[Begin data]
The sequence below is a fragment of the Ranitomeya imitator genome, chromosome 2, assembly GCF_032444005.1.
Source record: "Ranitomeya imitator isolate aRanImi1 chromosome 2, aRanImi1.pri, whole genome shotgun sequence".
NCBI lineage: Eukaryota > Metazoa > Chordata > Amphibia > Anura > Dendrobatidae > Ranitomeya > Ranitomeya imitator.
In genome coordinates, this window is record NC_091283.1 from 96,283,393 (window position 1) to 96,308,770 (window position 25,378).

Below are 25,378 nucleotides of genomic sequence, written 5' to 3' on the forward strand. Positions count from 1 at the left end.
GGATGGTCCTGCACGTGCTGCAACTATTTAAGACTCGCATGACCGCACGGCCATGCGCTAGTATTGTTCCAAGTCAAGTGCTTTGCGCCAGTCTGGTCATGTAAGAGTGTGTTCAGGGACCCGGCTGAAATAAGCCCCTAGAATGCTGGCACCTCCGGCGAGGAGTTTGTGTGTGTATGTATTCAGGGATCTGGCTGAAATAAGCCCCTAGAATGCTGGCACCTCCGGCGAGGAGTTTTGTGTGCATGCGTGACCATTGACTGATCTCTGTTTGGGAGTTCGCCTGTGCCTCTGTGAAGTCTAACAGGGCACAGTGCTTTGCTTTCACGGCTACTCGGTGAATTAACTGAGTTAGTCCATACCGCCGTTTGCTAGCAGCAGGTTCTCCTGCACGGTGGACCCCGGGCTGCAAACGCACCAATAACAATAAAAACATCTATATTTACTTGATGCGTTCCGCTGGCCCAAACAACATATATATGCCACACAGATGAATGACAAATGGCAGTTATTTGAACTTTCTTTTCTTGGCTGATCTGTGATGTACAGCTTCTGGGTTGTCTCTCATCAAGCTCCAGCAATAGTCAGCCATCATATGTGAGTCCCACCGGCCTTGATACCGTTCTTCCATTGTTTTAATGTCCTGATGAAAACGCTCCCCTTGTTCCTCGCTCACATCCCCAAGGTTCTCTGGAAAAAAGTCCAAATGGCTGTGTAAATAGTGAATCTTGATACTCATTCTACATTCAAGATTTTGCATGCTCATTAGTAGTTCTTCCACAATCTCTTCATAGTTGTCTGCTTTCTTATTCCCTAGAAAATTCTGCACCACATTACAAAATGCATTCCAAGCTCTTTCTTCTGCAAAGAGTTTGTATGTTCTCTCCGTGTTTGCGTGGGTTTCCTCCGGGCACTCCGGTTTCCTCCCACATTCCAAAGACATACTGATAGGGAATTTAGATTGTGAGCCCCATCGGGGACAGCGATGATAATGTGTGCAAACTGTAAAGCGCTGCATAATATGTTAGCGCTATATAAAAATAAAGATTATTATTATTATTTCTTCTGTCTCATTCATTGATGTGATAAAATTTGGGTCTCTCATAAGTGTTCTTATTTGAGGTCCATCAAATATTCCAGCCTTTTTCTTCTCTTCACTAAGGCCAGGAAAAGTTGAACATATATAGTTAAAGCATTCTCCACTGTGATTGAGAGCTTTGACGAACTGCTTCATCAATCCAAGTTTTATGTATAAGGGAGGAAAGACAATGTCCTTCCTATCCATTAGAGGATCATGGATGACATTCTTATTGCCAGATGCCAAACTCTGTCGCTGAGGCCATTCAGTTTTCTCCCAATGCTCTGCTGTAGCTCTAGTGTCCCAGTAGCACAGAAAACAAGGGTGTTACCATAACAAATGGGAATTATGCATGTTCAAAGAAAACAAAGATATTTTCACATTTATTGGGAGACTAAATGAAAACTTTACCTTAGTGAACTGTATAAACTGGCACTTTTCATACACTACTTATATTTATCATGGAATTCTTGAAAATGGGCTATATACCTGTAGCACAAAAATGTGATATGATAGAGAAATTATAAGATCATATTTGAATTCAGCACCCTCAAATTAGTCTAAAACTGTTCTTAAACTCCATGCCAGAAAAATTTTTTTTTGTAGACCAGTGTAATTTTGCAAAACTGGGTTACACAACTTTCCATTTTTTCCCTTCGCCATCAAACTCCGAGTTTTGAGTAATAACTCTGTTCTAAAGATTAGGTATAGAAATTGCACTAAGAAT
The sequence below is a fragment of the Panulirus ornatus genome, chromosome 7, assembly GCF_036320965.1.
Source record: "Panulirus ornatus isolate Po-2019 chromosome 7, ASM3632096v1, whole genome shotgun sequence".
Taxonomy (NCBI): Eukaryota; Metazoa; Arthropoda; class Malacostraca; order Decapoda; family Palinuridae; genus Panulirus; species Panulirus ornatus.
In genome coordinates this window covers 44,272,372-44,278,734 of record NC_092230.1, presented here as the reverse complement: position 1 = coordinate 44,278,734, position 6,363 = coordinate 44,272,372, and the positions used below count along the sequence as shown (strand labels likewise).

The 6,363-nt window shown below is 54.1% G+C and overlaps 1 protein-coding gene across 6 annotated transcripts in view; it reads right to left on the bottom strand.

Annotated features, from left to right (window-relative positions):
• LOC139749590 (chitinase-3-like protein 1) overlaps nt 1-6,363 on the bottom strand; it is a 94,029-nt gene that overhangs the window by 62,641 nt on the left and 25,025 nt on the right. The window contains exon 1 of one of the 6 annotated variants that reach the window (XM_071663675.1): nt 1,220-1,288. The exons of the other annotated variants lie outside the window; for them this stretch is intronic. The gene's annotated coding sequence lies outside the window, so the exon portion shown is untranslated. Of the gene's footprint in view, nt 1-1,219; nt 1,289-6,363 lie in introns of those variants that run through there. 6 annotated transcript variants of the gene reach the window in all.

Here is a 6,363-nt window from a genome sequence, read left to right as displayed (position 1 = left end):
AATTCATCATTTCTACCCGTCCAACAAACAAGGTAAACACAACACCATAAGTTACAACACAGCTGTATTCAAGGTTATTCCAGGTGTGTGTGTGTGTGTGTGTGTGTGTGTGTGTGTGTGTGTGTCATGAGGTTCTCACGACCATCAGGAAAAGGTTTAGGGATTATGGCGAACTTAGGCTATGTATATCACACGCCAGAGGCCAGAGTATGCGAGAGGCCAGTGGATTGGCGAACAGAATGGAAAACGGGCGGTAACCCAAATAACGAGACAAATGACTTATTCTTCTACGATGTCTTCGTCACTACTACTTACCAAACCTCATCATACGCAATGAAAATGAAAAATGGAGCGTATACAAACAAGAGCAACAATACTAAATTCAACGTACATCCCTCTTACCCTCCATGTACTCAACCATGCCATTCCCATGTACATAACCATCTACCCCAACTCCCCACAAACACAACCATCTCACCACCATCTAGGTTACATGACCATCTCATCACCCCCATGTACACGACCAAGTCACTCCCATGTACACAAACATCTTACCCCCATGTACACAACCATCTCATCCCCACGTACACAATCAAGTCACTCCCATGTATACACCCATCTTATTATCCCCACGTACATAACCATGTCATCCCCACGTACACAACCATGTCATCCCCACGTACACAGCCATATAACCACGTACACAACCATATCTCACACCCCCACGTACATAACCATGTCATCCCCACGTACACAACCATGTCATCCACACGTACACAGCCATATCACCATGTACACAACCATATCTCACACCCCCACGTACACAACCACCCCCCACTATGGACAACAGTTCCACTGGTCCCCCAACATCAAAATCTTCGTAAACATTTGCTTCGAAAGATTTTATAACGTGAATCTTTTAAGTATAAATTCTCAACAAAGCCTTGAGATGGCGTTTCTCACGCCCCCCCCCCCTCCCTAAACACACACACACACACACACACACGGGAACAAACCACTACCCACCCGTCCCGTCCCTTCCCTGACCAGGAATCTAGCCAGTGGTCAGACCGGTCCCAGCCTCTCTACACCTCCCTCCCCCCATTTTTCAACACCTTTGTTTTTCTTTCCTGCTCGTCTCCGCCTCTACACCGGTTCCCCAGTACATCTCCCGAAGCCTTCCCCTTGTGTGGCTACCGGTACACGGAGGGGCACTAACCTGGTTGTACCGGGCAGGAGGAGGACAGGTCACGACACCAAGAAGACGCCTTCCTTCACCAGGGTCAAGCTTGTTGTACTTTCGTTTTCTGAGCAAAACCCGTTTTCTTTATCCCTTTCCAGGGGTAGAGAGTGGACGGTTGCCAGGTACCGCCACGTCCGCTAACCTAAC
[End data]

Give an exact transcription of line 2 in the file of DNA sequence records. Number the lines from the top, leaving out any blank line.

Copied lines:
Source record: "Ranitomeya imitator isolate aRanImi1 chromosome 2, aRanImi1.pri, whole genome shotgun sequence".